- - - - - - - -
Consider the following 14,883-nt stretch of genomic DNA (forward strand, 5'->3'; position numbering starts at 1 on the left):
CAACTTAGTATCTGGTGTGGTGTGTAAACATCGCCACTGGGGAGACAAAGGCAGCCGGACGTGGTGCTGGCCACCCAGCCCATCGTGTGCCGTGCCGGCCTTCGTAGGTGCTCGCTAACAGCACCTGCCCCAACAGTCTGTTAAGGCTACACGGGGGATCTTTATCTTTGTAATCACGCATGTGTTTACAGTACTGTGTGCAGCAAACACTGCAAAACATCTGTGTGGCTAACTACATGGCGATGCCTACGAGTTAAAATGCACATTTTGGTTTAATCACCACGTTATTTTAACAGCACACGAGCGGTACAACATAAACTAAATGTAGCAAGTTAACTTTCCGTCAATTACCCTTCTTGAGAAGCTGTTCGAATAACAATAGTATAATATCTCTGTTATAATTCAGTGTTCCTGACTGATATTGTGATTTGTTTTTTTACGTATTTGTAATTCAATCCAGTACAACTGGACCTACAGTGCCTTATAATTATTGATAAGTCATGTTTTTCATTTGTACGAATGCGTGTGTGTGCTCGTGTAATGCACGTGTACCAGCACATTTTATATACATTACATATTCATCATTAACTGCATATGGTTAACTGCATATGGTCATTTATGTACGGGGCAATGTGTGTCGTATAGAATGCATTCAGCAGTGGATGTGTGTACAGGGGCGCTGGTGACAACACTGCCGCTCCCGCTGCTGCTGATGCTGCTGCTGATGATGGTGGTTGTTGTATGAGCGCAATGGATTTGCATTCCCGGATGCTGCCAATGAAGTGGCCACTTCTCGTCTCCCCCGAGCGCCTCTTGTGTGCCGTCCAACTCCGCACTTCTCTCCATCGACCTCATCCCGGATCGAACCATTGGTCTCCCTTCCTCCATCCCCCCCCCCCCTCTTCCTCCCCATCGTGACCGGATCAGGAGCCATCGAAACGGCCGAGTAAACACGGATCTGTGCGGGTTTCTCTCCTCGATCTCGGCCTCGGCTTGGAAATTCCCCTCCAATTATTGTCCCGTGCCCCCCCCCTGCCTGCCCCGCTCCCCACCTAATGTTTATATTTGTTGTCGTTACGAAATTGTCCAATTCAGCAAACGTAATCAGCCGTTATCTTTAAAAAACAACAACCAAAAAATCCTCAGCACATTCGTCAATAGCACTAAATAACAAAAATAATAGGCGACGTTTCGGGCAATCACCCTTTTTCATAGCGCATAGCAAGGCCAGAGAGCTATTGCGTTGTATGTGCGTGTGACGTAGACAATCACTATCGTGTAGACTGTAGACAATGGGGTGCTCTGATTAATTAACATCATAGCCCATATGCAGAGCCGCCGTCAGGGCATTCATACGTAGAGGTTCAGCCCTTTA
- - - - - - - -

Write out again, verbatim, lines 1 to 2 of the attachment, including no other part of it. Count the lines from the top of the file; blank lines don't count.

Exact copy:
Consider the following 14,883-nt stretch of genomic DNA (forward strand, 5'->3'; position numbering starts at 1 on the left):
CAACTTAGTATCTGGTGTGGTGTGTAAACATCGCCACTGGGGAGACAAAGGCAGCCGGACGTGGTGCTGGCCACCCAGCCCATCGTGTGCCGTGCCGGCCTTCGTAGGTGCTCGCTAACAGCACCTGCCCCAACAGTCTGTTAAGGCTACACGGGGGATCTTTATCTTTGTAATCACGCATGTGTTTACAGTACTGTGTGCAGCAAACACTGCAAAACATCTGTGTGGCTAACTACATGGCGATGCCTACGAGTTAAAATGCACATTTTGGTTTAATCACCACGTTATTTTAACAGCACACGAGCGGTACAACATAAACTAAATGTAGCAAGTTAACTTTCCGTCAATTACCCTTCTTGAGAAGCTGTTCGAATAACAATAGTATAATATCTCTGTTATAATTCAGTGTTCCTGACTGATATTGTGATTTGTTTTTTTACGTATTTGTAATTCAATCCAGTACAACTGGACCTACAGTGCCTTATAATTATTGATAAGTCATGTTTTTCATTTGTACGAATGCGTGTGTGTGCTCGTGTAATGCACGTGTACCAGCACATTTTATATACATTACATATTCATCATTAACTGCATATGGTTAACTGCATATGGTCATTTATGTACGGGGCAATGTGTGTCGTATAGAATGCATTCAGCAGTGGATGTGTGTACAGGGGCGCTGGTGACAACACTGCCGCTCCCGCTGCTGCTGATGCTGCTGCTGATGATGGTGGTTGTTGTATGAGCGCAATGGATTTGCATTCCCGGATGCTGCCAATGAAGTGGCCACTTCTCGTCTCCCCCGAGCGCCTCTTGTGTGCCGTCCAACTCCGCACTTCTCTCCATCGACCTCATCCCGGATCGAACCATTGGTCTCCCTTCCTCCATCCCCCCCCCCCCTCTTCCTCCCCATCGTGACCGGATCAGGAGCCATCGAAACGGCCGAGTAAACACGGATCTGTGCGGGTTTCTCTCCTCGATCTCGGCCTCGGCTTGGAAATTCCCCTCCAATTATTGTCCCGTGCCCCCCCCCTGCCTGCCCCGCTCCCCACCTAATGTTTATATTTGTTGTCGTTACGAAATTGTCCAATTCAGCAAACGTAATCAGCCGTTATCTTTAAAAAACAACAACCAAAAAATCCTCAGCACATTCGTCAATAGCACTAAATAACAAAAATAATAGGCGACGTTTCGGGCAATCACCCTTTTTCATAGCGCATAGCAAGGCCAGAGAGCTATTGCGTTGTATGTGCGTGTGACGTAGACAATCACTATCGTGTAGACTGTAGACAATGGGGTGCTCTGATTAATTAACATCATAGCCCATATGCAGAGCCGCCGTCAGGGCATTCATACGTAGAGGTTCAGCCCTTTA